Watercolor brushes enable the artist to make optimum use of the properties of watercolors in which the moisture content demonstrates a rich variety of expressions. The brush tips are mostly made of animal hair which have good water composition, flexibility and the right amount of body. There are various shapes and sizes that allow a range of lines and strokes.
There are both hard and soft tip brushes but soft tips are mainly used in watercolor brushes. Because of the softness, soft tip brushes work well with water and have good composition. This facilitates such expressive effects as paintings that use subtle contrast and fluidity and strokes with less prominent brush marks. The soft hair used in watercolor brushes comes from animals such as the sable (a species of marten in the weasel family), squirrel, horse, raccoon dog and sheep, and synthetic fibers such as nylon are also used. Sable hair from the kolinsky, a species of marten that inhabits Siberia and northeastern China, is spindle shaped, has superior flexibility, cohesiveness at the tip and paint composition and, therefore, makes the best brush. In contrast to this, cheaper brushes with nylon or some other synthetic fiber tip are used for acrylics. There are also brushes (Resable, etc.) with corrugations specially machined into the synthetic fibers with a blend of animal hairs which offer paint composition and flexibility close to brushes made purely from animal hair. A hard pig-bristle brush is the best choice for painting with richness and flexibility.
Brush tips come in various sizes (the larger the brush the larger brush size number) and shapes, including round and flat. Round brushes, in particular, are often used for watercolors, have good paint composition and move easily. Therefore, they can be used for painting long, flowing strokes. Brushes with fine tips are used for fine lines and delicate work. Flat brushes, on the other hand, can be used for even painting of comparatively wide areas and for sharp outlines with edges. Other brushes, such as the flat painter’s brush which is more convenient than the standard flat brush for wide areas, and the fine-tip brushes used in Japanese-style painting as well as the coloring brush and ebake art brush can all be used with watercolors.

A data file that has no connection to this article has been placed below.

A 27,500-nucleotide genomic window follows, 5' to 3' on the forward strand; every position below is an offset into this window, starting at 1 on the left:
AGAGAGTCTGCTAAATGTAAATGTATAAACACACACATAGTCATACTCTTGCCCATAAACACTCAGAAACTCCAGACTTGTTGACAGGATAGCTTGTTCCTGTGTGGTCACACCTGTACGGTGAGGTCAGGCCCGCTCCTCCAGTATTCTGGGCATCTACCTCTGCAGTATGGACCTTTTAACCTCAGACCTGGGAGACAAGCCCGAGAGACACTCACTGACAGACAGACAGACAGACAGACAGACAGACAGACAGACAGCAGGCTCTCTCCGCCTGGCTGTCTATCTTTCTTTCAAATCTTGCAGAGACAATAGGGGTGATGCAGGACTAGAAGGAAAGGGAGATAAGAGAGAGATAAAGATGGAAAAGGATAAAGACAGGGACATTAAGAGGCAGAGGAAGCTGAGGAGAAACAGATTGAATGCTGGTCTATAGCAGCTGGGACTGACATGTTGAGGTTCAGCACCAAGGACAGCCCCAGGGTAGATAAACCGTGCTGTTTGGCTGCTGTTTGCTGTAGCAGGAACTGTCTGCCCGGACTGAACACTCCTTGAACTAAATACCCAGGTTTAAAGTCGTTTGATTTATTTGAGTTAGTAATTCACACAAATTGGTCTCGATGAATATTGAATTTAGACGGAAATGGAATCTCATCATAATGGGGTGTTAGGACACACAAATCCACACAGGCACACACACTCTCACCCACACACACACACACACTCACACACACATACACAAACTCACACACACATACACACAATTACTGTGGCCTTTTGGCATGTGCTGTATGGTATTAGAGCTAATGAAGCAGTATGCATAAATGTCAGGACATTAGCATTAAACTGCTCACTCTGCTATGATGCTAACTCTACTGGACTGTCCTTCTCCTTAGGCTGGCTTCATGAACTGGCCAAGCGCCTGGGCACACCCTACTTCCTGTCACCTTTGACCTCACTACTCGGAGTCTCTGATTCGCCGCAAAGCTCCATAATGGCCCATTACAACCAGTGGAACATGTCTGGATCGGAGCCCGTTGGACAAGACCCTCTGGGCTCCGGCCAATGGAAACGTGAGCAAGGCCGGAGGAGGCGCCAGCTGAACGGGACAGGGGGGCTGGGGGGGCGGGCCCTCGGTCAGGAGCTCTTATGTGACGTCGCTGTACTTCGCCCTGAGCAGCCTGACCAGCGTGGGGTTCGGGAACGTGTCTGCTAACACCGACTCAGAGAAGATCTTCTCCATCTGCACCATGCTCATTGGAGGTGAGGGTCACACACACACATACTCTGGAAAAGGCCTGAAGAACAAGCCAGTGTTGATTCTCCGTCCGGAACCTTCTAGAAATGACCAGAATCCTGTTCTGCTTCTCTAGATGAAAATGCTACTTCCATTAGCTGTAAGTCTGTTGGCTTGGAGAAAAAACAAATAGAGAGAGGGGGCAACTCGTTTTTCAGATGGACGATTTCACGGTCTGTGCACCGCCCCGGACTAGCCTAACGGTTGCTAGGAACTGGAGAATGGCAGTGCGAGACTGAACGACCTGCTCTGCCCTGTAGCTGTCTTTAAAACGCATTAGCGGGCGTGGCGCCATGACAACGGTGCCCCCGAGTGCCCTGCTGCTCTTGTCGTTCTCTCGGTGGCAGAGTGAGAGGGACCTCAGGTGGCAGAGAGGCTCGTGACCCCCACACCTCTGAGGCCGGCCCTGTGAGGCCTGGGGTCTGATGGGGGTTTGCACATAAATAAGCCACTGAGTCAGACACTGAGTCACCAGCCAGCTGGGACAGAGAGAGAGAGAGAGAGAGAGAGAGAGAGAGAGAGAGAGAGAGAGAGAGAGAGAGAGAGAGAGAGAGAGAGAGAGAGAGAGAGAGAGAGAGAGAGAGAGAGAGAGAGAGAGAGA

The tips of new brushes are stiffened with starch or similar substance so it is best to rinse them thoroughly with water before using to wash the starch out. Wash after use in lukewarm water, thoroughly remove paint from the bristle stem,straighten the tips and leave to dry. Special cleaner and rinses, etc. can be obtained for animal hair brushes which will lengthen their life span. Watercolor brushes can be purchased at general art stores.
- Tip shapes
- Brush sizes (round brushes/squirrel)
- Types of brush hair
- How to hold a brushWhen making normal strokes
- When detailing
- Examples (on Watson paper)Making lines (round brush/small)
- Making lines (round brush/large)
- Making lines (flat brush)
- Filling (flat brush)
- Filling (round brush)
- Filling without water
- Filling a large surface with a brush
- Creating running effects with a brush and water